Saturday, July 9, 2016

100 Years Ago: O Verdun!

You may have noticed on the front pages from 1916 that have appeared on Saturback Sommeday here lately that by this point of the year, the Battle of Verdun had been underway for several months. Lasting from February into December, the Battle of Verdun was the single longest battle of the Great War.
"Offensives and Defensives" by John McCutcheon for Chicago Tribune, July 6, 1916
Verdun-sur-Meuse is a small river town on what was the Western Front; you'll find it on a line between Luxembourg and Paris. The French had not expected an attack there in winter, so the Germans were able to capture several forts in the first four days of their advance. Once the French put General Petain in charge of defenses there, however, a deadly stalemate took hold. By July, 185,000 were dead on the French side, 200,000 on the Germans'.

In June, the British launched a counterattack at the Somme, where they would suffer their greatest losses of the war over the next several months. It succeeded in forcing the German army to divert forces about 120 miles northwest, softening their line enough that the French were finally able to retake some six miles of territory on July 5.
"The Crown Prince and the German Sheep on Their Way to Slaughter"
Gabriel Galantara for L'Asino, (Rome)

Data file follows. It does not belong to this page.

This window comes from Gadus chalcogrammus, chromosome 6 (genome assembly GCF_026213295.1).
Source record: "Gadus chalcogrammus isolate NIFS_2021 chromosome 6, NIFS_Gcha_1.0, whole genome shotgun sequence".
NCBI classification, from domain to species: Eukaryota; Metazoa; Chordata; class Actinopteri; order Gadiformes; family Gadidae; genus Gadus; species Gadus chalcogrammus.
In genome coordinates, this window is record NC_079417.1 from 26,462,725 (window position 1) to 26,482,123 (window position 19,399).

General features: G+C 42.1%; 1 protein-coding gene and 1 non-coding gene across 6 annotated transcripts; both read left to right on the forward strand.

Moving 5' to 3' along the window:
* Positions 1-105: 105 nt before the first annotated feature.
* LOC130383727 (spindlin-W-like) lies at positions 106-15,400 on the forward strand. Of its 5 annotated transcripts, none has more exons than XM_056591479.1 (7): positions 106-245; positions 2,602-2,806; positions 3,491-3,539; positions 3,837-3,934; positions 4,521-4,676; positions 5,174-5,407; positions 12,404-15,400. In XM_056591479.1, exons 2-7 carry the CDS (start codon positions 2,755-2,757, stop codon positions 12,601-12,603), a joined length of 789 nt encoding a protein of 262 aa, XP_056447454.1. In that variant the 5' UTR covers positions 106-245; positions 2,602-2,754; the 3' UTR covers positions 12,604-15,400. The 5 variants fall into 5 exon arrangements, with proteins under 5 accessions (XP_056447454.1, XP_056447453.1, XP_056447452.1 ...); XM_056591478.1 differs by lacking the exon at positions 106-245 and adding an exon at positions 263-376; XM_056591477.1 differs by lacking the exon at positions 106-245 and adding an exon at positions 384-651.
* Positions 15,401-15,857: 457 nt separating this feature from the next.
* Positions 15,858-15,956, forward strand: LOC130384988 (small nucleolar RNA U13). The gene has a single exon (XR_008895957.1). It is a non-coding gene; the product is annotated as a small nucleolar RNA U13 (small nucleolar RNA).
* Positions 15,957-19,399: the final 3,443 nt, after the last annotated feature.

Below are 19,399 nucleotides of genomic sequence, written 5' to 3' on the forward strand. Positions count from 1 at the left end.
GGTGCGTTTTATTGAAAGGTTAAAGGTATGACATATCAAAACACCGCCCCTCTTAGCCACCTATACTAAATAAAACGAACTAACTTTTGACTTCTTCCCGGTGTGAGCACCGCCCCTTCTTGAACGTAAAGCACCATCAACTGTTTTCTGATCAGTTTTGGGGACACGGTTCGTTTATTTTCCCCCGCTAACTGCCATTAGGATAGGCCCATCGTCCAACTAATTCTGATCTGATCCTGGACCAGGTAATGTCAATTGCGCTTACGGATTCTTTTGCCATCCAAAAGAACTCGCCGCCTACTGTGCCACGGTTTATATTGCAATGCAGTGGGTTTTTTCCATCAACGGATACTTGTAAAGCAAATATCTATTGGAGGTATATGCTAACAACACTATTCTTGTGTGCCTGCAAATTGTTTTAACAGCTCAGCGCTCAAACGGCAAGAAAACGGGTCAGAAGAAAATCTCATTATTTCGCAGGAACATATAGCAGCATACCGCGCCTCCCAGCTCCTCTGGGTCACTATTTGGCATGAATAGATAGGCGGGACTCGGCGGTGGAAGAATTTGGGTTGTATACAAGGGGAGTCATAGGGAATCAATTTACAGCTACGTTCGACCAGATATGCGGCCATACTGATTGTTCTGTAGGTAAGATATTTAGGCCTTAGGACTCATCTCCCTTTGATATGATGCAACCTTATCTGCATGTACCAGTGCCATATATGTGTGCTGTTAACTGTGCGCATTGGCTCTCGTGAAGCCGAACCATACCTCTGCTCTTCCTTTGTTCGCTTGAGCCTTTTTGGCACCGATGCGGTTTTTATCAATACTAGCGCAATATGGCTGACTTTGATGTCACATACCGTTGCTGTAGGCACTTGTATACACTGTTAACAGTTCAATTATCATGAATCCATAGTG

German sheep being herded to slaughter was a theme I came across more than once in searching out cartoons about this particular battle. Keep in mind that as far as cartoonists in the belligerent countries were concerned, the enemy's casualties were always the more significant issue than those of one's own side.
"CLOWN PRINCE: Gott is mit uns! Another hundred thousand German lives will do it!"
Joseph Morewood Staniforth for Western Mail (Cardiff, Wales) 
In the U.S., officially a neutral country for the moment, some cartoonists saw that the carnage was equally tragic on both sides.
"Shade of Dante: 'My Inferno Was Child's Play.'"
William C. Morris for Harper's Weekly Independent, New York, July 17, 1916
As for German cartoonists, I have only this one cartoon about Verdun, probably from May or June. Here, the German soldier has his hapless French foe pinned on his back; the two figures belching fire in the background are British Prime Minister Herbert Henry Asquith and Russian Foreign Minister Sergei Dmitrievich Sazonov.
W. A. Wellner for Lustige Blaetter, Berlin
I don't know what the caption to that cartoon was in the original German, and I don't speak German anyway; but I doubt there was anything clever or witty to Wellner's cartoon, or in any of the other German cartoons I've seen. Faced with the horrors of war, most continental cartoonists abandoned any sense of humor in favor of hyperbolic chauvinism.
"The Eagle Strangled by France"
Louis Raemaekers for Amsterdam Telegraf
Louis Raemaekers was without a doubt a great cartoonist, but even with reported grain shortages in Germany, the idea that France was strangling the German Eagle is wildly optimistic at this point of the war. The Western front was still entirely in France. This British cartoon by Leonard Raven-Hill is a better metaphor:
"Held" by Leonard Raven-Hill for Punch (London)
In July, a number of other cartoonists repeated some variation of this second cartoon by Raven-Hill from a few months earlier:
"The Grapes of Verdun" by Leonard Raven-Hill for Punch (London)
Meanwhile, Germany and Austria-Hungary also had to deal with the last major offensive of Czarist Russia on their Eastern Front. From his vantage point in America's Midwest, here's how things stood in John McCutcheon's eyes.
"The Supreme Test" by John McCutcheon for Chicago Tribune, July 3, 1916

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